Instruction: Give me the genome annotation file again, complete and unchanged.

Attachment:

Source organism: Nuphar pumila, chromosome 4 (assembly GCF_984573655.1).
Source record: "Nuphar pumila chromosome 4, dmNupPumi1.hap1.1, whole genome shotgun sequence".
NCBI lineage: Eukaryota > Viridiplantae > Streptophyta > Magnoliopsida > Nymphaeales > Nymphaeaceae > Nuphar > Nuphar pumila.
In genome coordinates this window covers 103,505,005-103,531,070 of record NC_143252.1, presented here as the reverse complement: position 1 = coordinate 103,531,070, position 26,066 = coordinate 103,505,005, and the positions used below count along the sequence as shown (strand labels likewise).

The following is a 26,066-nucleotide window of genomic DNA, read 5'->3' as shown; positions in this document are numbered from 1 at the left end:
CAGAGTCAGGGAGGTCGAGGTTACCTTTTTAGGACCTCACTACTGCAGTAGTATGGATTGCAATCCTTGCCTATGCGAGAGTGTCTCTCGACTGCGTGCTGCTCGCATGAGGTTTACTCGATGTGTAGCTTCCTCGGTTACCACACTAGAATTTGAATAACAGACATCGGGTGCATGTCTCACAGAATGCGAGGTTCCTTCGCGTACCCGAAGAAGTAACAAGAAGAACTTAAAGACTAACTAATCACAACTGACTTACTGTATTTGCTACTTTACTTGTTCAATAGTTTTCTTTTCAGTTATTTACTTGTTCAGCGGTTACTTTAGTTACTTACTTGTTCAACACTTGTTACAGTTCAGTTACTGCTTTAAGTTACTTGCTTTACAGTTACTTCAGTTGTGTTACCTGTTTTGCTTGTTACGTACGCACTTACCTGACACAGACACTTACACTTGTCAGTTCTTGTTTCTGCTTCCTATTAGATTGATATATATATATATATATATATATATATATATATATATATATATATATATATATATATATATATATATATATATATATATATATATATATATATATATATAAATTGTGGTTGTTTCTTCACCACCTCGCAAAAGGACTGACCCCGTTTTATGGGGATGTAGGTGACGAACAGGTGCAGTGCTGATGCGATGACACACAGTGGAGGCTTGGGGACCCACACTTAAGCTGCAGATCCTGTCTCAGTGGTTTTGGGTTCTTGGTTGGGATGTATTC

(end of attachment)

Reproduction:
Source organism: Nuphar pumila, chromosome 4 (assembly GCF_984573655.1).
Source record: "Nuphar pumila chromosome 4, dmNupPumi1.hap1.1, whole genome shotgun sequence".
NCBI lineage: Eukaryota > Viridiplantae > Streptophyta > Magnoliopsida > Nymphaeales > Nymphaeaceae > Nuphar > Nuphar pumila.
In genome coordinates this window covers 103,505,005-103,531,070 of record NC_143252.1, presented here as the reverse complement: position 1 = coordinate 103,531,070, position 26,066 = coordinate 103,505,005, and the positions used below count along the sequence as shown (strand labels likewise).

The following is a 26,066-nucleotide window of genomic DNA, read 5'->3' as shown; positions in this document are numbered from 1 at the left end:
CAGAGTCAGGGAGGTCGAGGTTACCTTTTTAGGACCTCACTACTGCAGTAGTATGGATTGCAATCCTTGCCTATGCGAGAGTGTCTCTCGACTGCGTGCTGCTCGCATGAGGTTTACTCGATGTGTAGCTTCCTCGGTTACCACACTAGAATTTGAATAACAGACATCGGGTGCATGTCTCACAGAATGCGAGGTTCCTTCGCGTACCCGAAGAAGTAACAAGAAGAACTTAAAGACTAACTAATCACAACTGACTTACTGTATTTGCTACTTTACTTGTTCAATAGTTTTCTTTTCAGTTATTTACTTGTTCAGCGGTTACTTTAGTTACTTACTTGTTCAACACTTGTTACAGTTCAGTTACTGCTTTAAGTTACTTGCTTTACAGTTACTTCAGTTGTGTTACCTGTTTTGCTTGTTACGTACGCACTTACCTGACACAGACACTTACACTTGTCAGTTCTTGTTTCTGCTTCCTATTAGATTGATATATATATATATATATATATATATATATATATATATATATATATATATATATATATATATATATATATATATATATATATATATATATATATATATATAAATTGTGGTTGTTTCTTCACCACCTCGCAAAAGGACTGACCCCGTTTTATGGGGATGTAGGTGACGAACAGGTGCAGTGCTGATGCGATGACACACAGTGGAGGCTTGGGGACCCACACTTAAGCTGCAGATCCTGTCTCAGTGGTTTTGGGTTCTTGGTTGGGATGTATTC